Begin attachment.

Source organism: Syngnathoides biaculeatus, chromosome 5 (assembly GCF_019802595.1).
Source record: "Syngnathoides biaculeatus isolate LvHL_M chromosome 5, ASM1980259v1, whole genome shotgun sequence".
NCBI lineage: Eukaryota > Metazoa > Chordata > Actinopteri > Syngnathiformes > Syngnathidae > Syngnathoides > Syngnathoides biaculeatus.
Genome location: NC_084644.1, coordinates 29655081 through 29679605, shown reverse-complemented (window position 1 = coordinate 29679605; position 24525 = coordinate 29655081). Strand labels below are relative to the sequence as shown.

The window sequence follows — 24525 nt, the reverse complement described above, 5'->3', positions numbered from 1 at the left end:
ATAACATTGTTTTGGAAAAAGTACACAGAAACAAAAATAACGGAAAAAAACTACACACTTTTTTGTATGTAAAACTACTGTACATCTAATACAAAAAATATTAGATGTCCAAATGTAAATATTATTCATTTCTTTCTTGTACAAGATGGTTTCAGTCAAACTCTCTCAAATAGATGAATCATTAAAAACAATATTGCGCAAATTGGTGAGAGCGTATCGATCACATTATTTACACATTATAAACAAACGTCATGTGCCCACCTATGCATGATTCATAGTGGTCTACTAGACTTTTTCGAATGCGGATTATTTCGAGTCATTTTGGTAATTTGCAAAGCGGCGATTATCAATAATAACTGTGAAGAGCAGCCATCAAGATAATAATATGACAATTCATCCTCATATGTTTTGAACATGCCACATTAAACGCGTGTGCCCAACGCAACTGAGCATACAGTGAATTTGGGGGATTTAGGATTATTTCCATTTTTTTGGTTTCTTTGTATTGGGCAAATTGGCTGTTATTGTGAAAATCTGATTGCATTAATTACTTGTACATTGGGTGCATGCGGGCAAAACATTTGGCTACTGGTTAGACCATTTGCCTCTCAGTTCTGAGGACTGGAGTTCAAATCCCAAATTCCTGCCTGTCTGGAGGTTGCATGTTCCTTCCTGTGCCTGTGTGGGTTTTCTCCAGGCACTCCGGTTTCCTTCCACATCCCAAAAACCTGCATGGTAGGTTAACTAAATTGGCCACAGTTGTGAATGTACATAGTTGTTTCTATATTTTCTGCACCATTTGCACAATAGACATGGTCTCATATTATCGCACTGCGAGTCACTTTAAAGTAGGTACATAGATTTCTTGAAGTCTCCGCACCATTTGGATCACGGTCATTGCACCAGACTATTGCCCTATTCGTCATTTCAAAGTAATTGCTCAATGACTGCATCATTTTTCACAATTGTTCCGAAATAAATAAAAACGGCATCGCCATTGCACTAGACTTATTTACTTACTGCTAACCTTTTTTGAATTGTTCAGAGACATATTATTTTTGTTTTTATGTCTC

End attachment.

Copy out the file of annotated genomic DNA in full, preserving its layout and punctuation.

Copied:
Source organism: Syngnathoides biaculeatus, chromosome 5 (assembly GCF_019802595.1).
Source record: "Syngnathoides biaculeatus isolate LvHL_M chromosome 5, ASM1980259v1, whole genome shotgun sequence".
NCBI lineage: Eukaryota > Metazoa > Chordata > Actinopteri > Syngnathiformes > Syngnathidae > Syngnathoides > Syngnathoides biaculeatus.
Genome location: NC_084644.1, coordinates 29655081 through 29679605, shown reverse-complemented (window position 1 = coordinate 29679605; position 24525 = coordinate 29655081). Strand labels below are relative to the sequence as shown.

The window sequence follows — 24525 nt, the reverse complement described above, 5'->3', positions numbered from 1 at the left end:
ATAACATTGTTTTGGAAAAAGTACACAGAAACAAAAATAACGGAAAAAAACTACACACTTTTTTGTATGTAAAACTACTGTACATCTAATACAAAAAATATTAGATGTCCAAATGTAAATATTATTCATTTCTTTCTTGTACAAGATGGTTTCAGTCAAACTCTCTCAAATAGATGAATCATTAAAAACAATATTGCGCAAATTGGTGAGAGCGTATCGATCACATTATTTACACATTATAAACAAACGTCATGTGCCCACCTATGCATGATTCATAGTGGTCTACTAGACTTTTTCGAATGCGGATTATTTCGAGTCATTTTGGTAATTTGCAAAGCGGCGATTATCAATAATAACTGTGAAGAGCAGCCATCAAGATAATAATATGACAATTCATCCTCATATGTTTTGAACATGCCACATTAAACGCGTGTGCCCAACGCAACTGAGCATACAGTGAATTTGGGGGATTTAGGATTATTTCCATTTTTTTGGTTTCTTTGTATTGGGCAAATTGGCTGTTATTGTGAAAATCTGATTGCATTAATTACTTGTACATTGGGTGCATGCGGGCAAAACATTTGGCTACTGGTTAGACCATTTGCCTCTCAGTTCTGAGGACTGGAGTTCAAATCCCAAATTCCTGCCTGTCTGGAGGTTGCATGTTCCTTCCTGTGCCTGTGTGGGTTTTCTCCAGGCACTCCGGTTTCCTTCCACATCCCAAAAACCTGCATGGTAGGTTAACTAAATTGGCCACAGTTGTGAATGTACATAGTTGTTTCTATATTTTCTGCACCATTTGCACAATAGACATGGTCTCATATTATCGCACTGCGAGTCACTTTAAAGTAGGTACATAGATTTCTTGAAGTCTCCGCACCATTTGGATCACGGTCATTGCACCAGACTATTGCCCTATTCGTCATTTCAAAGTAATTGCTCAATGACTGCATCATTTTTCACAATTGTTCCGAAATAAATAAAAACGGCATCGCCATTGCACTAGACTTATTTACTTACTGCTAACCTTTTTTGAATTGTTCAGAGACATATTATTTTTGTTTTTATGTCTC